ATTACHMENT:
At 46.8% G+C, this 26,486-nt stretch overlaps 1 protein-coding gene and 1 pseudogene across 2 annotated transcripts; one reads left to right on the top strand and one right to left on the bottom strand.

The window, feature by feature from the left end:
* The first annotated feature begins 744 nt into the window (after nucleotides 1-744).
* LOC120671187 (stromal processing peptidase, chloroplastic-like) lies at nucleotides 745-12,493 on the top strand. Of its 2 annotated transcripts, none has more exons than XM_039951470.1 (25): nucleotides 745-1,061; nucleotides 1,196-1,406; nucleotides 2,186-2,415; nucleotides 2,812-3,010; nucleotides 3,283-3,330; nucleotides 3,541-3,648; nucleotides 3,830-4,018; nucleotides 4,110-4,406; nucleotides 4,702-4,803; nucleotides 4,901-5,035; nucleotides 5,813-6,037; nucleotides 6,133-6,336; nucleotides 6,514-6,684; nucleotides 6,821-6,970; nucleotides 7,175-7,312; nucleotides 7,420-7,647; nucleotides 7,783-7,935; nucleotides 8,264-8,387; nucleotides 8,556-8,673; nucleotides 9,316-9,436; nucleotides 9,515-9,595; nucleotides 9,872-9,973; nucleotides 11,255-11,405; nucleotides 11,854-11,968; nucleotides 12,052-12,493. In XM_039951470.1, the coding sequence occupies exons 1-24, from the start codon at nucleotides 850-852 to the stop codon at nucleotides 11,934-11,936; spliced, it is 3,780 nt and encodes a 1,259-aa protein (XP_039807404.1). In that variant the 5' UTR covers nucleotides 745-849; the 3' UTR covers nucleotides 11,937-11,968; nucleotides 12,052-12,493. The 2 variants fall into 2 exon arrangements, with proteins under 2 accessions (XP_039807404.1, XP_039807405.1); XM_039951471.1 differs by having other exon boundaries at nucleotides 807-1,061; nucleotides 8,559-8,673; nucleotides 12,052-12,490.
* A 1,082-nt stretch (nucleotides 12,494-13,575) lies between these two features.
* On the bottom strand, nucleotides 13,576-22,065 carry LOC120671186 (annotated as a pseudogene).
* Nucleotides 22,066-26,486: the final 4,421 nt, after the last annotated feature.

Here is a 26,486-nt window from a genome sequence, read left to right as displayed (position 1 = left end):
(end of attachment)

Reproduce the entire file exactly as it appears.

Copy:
At 46.8% G+C, this 26,486-nt stretch overlaps 1 protein-coding gene and 1 pseudogene across 2 annotated transcripts; one reads left to right on the top strand and one right to left on the bottom strand.

The window, feature by feature from the left end:
* The first annotated feature begins 744 nt into the window (after nucleotides 1-744).
* LOC120671187 (stromal processing peptidase, chloroplastic-like) lies at nucleotides 745-12,493 on the top strand. Of its 2 annotated transcripts, none has more exons than XM_039951470.1 (25): nucleotides 745-1,061; nucleotides 1,196-1,406; nucleotides 2,186-2,415; nucleotides 2,812-3,010; nucleotides 3,283-3,330; nucleotides 3,541-3,648; nucleotides 3,830-4,018; nucleotides 4,110-4,406; nucleotides 4,702-4,803; nucleotides 4,901-5,035; nucleotides 5,813-6,037; nucleotides 6,133-6,336; nucleotides 6,514-6,684; nucleotides 6,821-6,970; nucleotides 7,175-7,312; nucleotides 7,420-7,647; nucleotides 7,783-7,935; nucleotides 8,264-8,387; nucleotides 8,556-8,673; nucleotides 9,316-9,436; nucleotides 9,515-9,595; nucleotides 9,872-9,973; nucleotides 11,255-11,405; nucleotides 11,854-11,968; nucleotides 12,052-12,493. In XM_039951470.1, the coding sequence occupies exons 1-24, from the start codon at nucleotides 850-852 to the stop codon at nucleotides 11,934-11,936; spliced, it is 3,780 nt and encodes a 1,259-aa protein (XP_039807404.1). In that variant the 5' UTR covers nucleotides 745-849; the 3' UTR covers nucleotides 11,937-11,968; nucleotides 12,052-12,493. The 2 variants fall into 2 exon arrangements, with proteins under 2 accessions (XP_039807404.1, XP_039807405.1); XM_039951471.1 differs by having other exon boundaries at nucleotides 807-1,061; nucleotides 8,559-8,673; nucleotides 12,052-12,490.
* A 1,082-nt stretch (nucleotides 12,494-13,575) lies between these two features.
* On the bottom strand, nucleotides 13,576-22,065 carry LOC120671186 (annotated as a pseudogene).
* Nucleotides 22,066-26,486: the final 4,421 nt, after the last annotated feature.

Here is a 26,486-nt window from a genome sequence, read left to right as displayed (position 1 = left end):